27
$\begingroup$

What is immersion and submersion at the intuitive level. What can be visually done in each case?

$\endgroup$
  • 1
    $\begingroup$ Both locally look like standard maps $\mathbb{R}^m \to \mathbb{R}^n$ $\endgroup$ – Yuri Vyatkin Feb 9 '13 at 8:56
  • 6
    $\begingroup$ they're conditions on induced maps of tangent spaces...so in an immersion $X\rightarrow Y$, $\dim X\leq\dim Y$, you're just allowing self-intersections of $X$ inside of $Y$, but you're not allowed to "compress" any of $X$ in such a way that the tangent space of a point goes to 0 (because the map must be injective on tangent spaces). For a submersion, you want the induced map to be surjective, so intuitively you're "crumpling up" $X$ to fit into $Y$ in such a way as to hit every possible curve in $Y$ with a curve in $X$. $\endgroup$ – gmoss Feb 9 '13 at 21:17
  • $\begingroup$ Related: math.stackexchange.com/questions/1214630 $\endgroup$ – Watson Mar 5 '17 at 11:27
20
$\begingroup$

First of all, note that if $f : M \to N$ is a submersion, then $\dim M \geq \dim N$, and if $f$ is an immersion, $\dim M \leq \dim N$.

The Rank Theorem may provide some insight into these concepts. The following statement of the theorem is taken from Lee's Introduction to Smooth Manifolds (second edition); see Theorem $4.12$.

Suppose $M$ and $N$ are smooth manifolds of dimensions $m$ and $n$, respectively, and $F : M \to N$ is a smooth map with constant rank $r$. For each $p \in M$ there exist smooth charts $(U, \varphi)$ for $M$ centered at $p$ and $(V, \psi)$ for $N$ centered at $F(p)$ such that $F(U) \subseteq V$, in which $F$ has a coordinate representation of the form $$\hat{F}(x^1, \dots, x^r, x^{r+1}, \dots, x^m) = (x^1, \dots, x^r, 0, \dots, 0).$$ In particular, if $F$ is a smooth submersion, this becomes $$\hat{F}(x^1, \dots, x^n, x^{n+1}, \dots, x^m) = (x^1, \dots, x^n),$$ and if $F$ is a smooth immersion, it is $$\hat{F}(x^1, \dots, x^m) = (x^1, \dots, x^m, 0, \dots, 0).$$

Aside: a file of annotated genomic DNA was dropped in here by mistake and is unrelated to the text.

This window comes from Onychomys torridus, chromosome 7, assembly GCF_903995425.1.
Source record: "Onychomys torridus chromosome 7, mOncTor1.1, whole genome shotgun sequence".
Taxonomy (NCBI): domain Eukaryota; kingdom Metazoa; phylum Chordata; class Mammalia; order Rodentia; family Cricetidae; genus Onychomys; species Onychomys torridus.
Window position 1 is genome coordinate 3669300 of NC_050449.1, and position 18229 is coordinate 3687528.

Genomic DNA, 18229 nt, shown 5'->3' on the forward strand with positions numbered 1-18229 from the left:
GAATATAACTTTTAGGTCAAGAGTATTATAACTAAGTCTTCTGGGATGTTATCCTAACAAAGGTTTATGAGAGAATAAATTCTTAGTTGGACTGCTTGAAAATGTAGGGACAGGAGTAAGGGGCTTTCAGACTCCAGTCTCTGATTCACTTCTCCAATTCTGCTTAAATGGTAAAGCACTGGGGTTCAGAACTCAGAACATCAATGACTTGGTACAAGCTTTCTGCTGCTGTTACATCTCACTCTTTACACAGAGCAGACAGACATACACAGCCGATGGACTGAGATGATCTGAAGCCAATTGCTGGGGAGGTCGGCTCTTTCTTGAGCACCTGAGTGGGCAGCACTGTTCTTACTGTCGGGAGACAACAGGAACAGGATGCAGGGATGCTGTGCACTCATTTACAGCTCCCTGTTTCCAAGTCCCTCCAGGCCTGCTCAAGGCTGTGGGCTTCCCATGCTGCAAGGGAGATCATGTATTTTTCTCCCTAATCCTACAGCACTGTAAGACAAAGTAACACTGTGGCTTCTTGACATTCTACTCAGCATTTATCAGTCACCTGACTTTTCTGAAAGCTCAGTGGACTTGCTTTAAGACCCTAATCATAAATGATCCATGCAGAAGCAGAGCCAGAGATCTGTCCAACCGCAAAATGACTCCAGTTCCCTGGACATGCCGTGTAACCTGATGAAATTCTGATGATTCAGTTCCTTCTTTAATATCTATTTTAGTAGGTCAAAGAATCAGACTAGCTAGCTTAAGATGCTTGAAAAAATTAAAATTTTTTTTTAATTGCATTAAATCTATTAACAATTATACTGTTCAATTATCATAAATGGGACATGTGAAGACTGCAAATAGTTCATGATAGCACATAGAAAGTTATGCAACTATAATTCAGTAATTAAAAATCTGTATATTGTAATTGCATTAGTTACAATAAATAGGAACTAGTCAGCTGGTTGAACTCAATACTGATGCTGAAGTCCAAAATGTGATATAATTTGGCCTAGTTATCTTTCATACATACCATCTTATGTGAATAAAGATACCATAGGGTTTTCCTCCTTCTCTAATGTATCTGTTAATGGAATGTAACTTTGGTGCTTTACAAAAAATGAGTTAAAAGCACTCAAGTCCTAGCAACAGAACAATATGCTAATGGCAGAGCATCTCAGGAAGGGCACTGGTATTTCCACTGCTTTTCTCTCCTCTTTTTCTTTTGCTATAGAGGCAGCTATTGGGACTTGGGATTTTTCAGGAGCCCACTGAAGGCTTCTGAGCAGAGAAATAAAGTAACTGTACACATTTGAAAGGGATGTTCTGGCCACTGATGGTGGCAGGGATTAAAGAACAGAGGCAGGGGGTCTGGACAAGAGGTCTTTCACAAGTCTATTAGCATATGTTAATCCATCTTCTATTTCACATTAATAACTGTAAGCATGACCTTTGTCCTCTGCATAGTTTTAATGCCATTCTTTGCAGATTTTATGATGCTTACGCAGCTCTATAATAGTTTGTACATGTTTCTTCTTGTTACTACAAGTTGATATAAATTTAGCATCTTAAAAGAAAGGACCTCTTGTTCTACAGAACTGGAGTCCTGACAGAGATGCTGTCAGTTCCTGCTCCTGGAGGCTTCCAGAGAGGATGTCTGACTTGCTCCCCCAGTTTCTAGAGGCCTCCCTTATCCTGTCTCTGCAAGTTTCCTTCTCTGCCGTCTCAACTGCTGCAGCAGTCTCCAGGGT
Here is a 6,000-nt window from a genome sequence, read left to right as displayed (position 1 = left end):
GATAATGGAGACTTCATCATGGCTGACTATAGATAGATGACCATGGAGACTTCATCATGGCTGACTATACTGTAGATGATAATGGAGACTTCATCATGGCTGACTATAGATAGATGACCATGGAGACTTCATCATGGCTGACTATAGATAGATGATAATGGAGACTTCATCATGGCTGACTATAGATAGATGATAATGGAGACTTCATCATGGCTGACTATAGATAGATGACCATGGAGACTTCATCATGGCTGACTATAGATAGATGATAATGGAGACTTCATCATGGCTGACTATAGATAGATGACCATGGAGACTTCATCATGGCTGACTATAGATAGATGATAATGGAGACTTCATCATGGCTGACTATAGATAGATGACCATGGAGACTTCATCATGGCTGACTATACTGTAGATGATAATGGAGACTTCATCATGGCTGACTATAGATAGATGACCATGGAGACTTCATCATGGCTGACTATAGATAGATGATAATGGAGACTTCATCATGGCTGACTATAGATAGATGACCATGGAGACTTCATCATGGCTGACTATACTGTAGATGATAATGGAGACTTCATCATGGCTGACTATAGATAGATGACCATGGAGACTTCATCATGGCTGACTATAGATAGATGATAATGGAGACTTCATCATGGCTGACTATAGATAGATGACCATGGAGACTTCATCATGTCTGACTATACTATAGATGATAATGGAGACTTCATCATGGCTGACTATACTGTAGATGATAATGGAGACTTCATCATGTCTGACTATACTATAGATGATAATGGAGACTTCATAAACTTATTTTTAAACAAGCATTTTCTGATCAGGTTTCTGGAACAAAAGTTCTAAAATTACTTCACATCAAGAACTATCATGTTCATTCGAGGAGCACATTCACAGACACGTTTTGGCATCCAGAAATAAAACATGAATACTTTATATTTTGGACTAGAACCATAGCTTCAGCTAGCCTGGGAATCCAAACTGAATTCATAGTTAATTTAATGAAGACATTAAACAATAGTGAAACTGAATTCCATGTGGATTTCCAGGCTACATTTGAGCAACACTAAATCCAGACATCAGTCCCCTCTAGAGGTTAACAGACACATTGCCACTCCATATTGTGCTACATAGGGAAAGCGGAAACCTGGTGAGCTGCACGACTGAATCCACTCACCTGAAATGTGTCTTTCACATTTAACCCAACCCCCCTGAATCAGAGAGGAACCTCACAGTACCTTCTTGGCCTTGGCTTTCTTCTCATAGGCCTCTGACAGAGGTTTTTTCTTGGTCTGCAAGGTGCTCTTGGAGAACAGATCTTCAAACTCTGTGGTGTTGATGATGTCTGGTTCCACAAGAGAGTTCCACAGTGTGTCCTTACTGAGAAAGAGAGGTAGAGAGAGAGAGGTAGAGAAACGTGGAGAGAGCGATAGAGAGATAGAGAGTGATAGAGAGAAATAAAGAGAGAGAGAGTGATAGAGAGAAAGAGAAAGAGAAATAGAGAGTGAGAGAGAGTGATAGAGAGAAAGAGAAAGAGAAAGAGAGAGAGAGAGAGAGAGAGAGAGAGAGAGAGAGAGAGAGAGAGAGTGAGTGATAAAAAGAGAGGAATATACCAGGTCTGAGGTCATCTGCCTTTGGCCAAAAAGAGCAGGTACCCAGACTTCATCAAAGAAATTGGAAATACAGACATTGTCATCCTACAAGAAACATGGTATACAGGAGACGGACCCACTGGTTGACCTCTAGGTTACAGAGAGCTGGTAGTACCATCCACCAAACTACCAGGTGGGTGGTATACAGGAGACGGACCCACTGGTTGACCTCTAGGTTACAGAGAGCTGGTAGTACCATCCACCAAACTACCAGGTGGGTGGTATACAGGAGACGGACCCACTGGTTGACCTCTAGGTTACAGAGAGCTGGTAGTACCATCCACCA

So a submersion locally looks like a projection $\mathbb{R}^n\times\mathbb{R}^{m-n} \to \mathbb{R}^n$, while an immersion locally looks like an inclusion $\mathbb{R}^m \to \mathbb{R}^m\times\mathbb{R}^{n-m}$.

$\endgroup$

Your Answer

By clicking “Post Your Answer”, you agree to our terms of service, privacy policy and cookie policy

Not the answer you're looking for? Browse other questions tagged or ask your own question.